Monday, November 15, 2010

Money, Money, Money: Madoff and the Art Market

Fungible Art: Madoff's Slippers
A couple of weeks ago I tried to connect the dots between the photography auction market and the mood swings of the national economy. Yesterday I found this piece by Marion Maneker, which does a really tremendous job of discussing the economics of art. Glenn Beck might be interested in this excerpt, for instance:
The low interest rates being used to heal the world economy after the debt crisis have created a thriving art market as a by-product. Blue-chip art is no different from gold. It’s equally useless and almost as universally valued. So with gold making new highs at $1400, it should surprise no one that art prices for recognized and fairly fungible artists like Andy Warhol are back at the levels (or beyond) of the art boom of 2007-2008.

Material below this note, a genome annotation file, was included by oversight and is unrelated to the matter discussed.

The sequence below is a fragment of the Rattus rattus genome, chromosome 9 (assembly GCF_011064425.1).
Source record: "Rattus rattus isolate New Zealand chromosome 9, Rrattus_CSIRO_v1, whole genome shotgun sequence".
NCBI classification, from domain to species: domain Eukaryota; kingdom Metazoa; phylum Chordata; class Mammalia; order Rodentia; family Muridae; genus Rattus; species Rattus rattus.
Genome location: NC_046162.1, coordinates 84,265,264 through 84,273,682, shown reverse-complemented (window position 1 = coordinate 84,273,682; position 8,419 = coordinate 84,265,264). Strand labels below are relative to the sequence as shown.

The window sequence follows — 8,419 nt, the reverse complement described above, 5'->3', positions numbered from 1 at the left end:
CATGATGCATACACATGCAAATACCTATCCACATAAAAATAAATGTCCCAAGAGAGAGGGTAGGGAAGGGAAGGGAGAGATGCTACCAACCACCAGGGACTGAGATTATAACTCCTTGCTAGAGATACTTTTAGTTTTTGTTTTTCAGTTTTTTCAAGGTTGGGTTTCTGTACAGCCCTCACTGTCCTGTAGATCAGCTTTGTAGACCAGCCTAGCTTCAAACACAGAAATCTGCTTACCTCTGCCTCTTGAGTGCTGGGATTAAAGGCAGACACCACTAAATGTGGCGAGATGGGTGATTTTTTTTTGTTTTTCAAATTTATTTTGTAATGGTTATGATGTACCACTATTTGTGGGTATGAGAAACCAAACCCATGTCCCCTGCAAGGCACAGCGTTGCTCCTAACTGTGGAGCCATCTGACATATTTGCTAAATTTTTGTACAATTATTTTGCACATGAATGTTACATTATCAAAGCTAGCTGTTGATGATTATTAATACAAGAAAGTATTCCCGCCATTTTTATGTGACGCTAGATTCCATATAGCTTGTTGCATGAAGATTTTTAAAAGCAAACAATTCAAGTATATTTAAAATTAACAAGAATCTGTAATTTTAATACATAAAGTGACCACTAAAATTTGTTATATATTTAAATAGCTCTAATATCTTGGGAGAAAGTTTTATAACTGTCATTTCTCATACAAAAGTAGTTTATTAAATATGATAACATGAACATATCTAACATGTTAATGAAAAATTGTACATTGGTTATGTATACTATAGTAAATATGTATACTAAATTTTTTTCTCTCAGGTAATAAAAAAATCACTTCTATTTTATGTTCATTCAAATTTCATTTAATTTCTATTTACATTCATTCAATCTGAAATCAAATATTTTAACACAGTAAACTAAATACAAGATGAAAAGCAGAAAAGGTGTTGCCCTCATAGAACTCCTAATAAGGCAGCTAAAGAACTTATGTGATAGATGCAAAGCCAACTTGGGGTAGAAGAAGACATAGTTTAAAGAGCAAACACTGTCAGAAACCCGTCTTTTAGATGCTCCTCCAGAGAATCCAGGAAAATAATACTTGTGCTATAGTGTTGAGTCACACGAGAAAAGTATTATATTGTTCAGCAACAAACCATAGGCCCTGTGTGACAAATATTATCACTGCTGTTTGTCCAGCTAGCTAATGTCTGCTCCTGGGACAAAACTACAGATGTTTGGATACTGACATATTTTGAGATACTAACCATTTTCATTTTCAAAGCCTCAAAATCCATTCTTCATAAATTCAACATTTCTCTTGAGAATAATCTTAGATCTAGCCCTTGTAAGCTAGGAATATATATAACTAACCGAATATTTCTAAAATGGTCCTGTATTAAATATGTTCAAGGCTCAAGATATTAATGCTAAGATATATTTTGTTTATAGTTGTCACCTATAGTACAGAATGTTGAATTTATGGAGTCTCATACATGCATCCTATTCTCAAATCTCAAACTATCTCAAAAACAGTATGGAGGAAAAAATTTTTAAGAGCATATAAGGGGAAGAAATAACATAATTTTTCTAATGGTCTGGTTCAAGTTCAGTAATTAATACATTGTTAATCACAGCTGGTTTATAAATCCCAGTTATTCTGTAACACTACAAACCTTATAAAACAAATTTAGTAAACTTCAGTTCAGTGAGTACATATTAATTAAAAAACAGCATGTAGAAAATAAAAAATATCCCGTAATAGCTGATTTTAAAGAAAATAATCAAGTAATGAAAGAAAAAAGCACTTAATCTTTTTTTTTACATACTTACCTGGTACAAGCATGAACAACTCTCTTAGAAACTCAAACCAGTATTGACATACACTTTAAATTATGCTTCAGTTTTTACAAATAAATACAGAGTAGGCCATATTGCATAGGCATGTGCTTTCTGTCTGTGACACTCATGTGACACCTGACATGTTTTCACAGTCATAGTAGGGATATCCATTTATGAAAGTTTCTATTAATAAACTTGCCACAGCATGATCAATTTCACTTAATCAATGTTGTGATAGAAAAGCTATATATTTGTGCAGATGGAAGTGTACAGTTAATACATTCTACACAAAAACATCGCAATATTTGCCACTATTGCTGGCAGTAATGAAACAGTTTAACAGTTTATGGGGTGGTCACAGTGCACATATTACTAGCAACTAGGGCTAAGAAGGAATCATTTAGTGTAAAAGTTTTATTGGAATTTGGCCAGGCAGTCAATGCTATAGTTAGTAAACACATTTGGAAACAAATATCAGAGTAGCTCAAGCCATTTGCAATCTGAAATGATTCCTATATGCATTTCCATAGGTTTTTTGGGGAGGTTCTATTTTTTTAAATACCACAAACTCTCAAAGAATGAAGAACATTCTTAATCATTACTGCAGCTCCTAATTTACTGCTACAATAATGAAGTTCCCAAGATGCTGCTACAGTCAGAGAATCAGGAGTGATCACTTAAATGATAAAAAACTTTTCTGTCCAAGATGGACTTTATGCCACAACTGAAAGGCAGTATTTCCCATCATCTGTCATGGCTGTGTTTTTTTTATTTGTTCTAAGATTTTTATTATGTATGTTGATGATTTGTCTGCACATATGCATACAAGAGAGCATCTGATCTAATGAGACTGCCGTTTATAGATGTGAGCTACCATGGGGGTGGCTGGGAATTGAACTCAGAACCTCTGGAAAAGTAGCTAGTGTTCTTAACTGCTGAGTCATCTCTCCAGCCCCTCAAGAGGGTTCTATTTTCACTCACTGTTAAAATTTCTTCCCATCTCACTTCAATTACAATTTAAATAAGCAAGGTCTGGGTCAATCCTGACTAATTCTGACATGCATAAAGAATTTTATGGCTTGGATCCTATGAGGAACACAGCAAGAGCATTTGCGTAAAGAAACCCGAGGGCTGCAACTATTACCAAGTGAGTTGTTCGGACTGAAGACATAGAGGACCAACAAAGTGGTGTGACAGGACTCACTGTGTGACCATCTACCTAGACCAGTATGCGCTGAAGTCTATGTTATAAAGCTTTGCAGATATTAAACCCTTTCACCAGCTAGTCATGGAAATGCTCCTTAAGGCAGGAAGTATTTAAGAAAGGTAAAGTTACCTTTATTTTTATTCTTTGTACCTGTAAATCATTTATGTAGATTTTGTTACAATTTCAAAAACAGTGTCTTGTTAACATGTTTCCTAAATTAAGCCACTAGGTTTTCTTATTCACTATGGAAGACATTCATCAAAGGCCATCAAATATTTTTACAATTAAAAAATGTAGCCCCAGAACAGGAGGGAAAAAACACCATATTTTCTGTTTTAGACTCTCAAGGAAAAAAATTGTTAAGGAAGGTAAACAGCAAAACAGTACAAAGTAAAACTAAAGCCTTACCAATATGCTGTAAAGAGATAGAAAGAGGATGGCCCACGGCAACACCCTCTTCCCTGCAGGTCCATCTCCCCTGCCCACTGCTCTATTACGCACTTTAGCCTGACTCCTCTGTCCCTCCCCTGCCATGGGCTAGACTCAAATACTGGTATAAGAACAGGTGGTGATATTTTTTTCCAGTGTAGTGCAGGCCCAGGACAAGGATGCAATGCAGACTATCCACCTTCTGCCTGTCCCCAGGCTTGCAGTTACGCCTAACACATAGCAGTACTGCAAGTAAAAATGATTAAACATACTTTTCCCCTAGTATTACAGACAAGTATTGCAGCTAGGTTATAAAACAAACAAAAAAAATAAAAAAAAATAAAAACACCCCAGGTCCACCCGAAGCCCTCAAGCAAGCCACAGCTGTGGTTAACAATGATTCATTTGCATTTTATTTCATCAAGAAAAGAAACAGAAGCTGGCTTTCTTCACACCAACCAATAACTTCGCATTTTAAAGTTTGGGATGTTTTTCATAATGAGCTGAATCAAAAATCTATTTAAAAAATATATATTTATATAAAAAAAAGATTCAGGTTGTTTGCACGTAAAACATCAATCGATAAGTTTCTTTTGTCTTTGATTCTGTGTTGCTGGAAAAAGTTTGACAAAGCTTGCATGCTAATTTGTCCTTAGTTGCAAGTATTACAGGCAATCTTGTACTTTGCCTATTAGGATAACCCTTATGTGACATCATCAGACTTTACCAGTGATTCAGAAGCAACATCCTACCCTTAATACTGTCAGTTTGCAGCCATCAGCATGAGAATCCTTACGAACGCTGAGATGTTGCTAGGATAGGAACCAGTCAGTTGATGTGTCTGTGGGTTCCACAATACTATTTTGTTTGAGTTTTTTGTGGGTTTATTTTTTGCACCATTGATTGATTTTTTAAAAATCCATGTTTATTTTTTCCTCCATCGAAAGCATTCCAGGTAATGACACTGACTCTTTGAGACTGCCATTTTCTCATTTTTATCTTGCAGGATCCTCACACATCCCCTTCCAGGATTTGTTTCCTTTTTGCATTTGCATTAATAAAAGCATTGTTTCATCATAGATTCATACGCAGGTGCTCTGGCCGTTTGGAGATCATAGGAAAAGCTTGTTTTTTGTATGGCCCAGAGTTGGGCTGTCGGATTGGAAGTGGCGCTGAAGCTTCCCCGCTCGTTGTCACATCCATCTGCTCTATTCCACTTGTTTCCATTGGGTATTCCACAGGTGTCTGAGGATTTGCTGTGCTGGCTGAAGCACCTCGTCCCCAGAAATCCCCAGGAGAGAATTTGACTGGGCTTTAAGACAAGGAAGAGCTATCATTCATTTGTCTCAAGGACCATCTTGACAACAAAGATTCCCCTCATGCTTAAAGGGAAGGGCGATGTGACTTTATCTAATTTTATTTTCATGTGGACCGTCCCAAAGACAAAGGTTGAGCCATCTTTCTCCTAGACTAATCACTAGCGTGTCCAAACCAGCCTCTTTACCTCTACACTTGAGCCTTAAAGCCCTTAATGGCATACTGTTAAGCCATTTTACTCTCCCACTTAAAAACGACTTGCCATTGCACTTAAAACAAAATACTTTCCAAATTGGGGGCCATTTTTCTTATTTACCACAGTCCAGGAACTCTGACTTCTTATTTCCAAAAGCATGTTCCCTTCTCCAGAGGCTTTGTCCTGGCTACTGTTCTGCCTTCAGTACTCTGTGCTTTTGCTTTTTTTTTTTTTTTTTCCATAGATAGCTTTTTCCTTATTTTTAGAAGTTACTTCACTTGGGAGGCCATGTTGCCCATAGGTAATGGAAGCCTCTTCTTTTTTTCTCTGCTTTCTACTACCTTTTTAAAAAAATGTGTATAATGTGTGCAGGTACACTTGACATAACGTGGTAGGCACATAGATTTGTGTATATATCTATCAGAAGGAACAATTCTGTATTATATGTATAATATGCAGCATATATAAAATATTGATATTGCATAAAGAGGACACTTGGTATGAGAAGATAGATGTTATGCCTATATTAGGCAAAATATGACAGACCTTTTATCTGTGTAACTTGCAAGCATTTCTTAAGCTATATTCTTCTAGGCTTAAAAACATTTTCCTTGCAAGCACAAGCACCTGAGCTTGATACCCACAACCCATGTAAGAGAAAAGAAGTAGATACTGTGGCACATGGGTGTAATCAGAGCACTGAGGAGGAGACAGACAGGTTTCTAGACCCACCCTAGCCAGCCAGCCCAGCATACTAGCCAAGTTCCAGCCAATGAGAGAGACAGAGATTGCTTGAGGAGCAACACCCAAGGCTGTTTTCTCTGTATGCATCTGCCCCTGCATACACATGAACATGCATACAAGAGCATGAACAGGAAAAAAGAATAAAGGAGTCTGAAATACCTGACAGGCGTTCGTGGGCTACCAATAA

Maneker is working with big prices paid for big paintings, but her general points are probably valid for the broad range of art markets. The piece is very, very interesting.

And speaking of art, how could I not include the very nice picture (above) of Bernie Madoff's monogramed velveteen slippers? They were featured Saturday in an auction of the disgraced financier's personal effects, which were sold to help pay back the victims he defrauded. The auction didn't come close to repaying the $65 million he looted. But one lucky man paid $6,000 for the lot that included the slippers. (Alas, the buyer wears size 13 shoe, while Madoff was a size 8.) I'd settle for a big print of the slippers.

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